Posted by Laura Glendinning On November 4, 2016
Great food season…
Posted by Laura Glendinning On July 15, 2012
Knowing I would be at loose ends in L. A. with our 8 year old on a summer Saturday night, I seized the chance to visit Animal restaurant on Fairfax, white hot popular and still bustling since their opening in 2009. I called ahead to try and get a 6 p.m. slot. Their new system has you leave a message with your request and they phone you back. As we drove to the Natural History Museum by USC, I got the call. Not possible, but come right at 6 and we’d likely get a bar seat. Good enough. We would be “nose-to-tail “eating very soon.
We showed up at 5:45 to find a bearded owner/chef outside (not sure whether it was Shook or Dotolo), quietly yelling at some teens along the lines of “my roof and don’t get on it, of course I called the cops.” Some graffitiing kids had broken his gas line. The restaurant would not be opening until it was fixed. The gas company was working on it as we spoke. I took the opportunity to shake his hand and said we were excited to eat there. As dolled-up couples showed up for their reservations, the situation was explained over and over. The hostess brought out some house wine for any takers. Juliet was given a lemonade and some cookies. The hostess also confided she had a cancellation, so a table was ours. Still, the wait dragged on and we arranged to come back. We went to the car and played a tough game of Go Fish. Juliet cleaned my clock using her uncanny ability to get exactly the right cards from my hand just as I was ready to pounce.
We returned and were whisked to a table ahead of a few others. Juliet called out a hello to Ashley, the manager who gave her the treats. I suppose we were seen as insiders. Too funny. I toyed with getting the rabbit loin spring roll, and certainly the liver pate on toast, but with a child, unless you are a mean adult, you order one course and that will do it for patience, hunger and tolerance for doing a boring grown up thing. Juliet ordered the flat iron steak with fingerling potatoes and artichokes, finished with a parmesan truffle oil fondue. I cannot, and did not, resist soft shell crab, over scrambled eggs, sandwiched with a pureed salsa. I got a glass of a decent French rose and we staved off hunger with a side of garlicky grilled bread, finished with salt.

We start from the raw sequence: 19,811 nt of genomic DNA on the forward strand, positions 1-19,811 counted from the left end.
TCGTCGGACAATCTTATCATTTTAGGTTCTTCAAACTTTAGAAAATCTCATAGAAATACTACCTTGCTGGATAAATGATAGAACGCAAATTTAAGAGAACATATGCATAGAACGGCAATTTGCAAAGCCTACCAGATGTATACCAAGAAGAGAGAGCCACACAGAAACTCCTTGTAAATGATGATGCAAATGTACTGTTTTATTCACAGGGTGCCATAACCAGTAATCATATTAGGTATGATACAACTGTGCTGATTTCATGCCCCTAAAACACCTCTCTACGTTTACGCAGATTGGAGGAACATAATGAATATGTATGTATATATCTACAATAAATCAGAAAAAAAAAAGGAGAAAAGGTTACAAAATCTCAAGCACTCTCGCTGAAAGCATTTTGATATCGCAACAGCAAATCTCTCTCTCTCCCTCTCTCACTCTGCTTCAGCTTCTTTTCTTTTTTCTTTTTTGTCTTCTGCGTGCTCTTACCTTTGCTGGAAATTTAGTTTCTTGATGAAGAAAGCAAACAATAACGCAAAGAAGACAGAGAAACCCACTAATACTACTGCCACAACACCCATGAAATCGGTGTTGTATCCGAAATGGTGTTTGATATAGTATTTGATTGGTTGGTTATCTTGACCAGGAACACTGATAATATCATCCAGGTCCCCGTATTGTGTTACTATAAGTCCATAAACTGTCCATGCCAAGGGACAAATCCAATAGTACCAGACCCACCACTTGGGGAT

Our waiter eyed the presence of a child warily. C’mon dude. Two tables down featured some glamorous parents out with their 3 year old and a 6 month old in a carrier! Ashley saw to it we got our food quite quickly. Juliet was admired for eating a medium rare steak. She loved it but found the sauce “a little cheesy.” Fair enough. My crab, appropriately, had the liver, so I got a nice burst of mustiness as I ate. That’s what you pay for at Animal, and I got it.
Restaurants usually get complacent after being open a while and endlessly popular. Animal seems in top form, while also maintaining a friendly and unflappable vibe. It’s a neat trick to turn over tables all night while not seeming to rush your customers. Very much a plus is their inclusion of sides with your entree. Too many chefs see every dish as a chance for another sale. Also appreciated by lots of tables the night we were there was the BYOB policy with a $20 corkage fee.
Posted by Laura Glendinning On July 13, 2012
Even fancy grocery stores have humble, bargain ingredients. Case in point, smoked ham hocks were on special at our local Gelson’s, where the parking lot is littered with high end cars. Apparently, even the staff has swanky rides.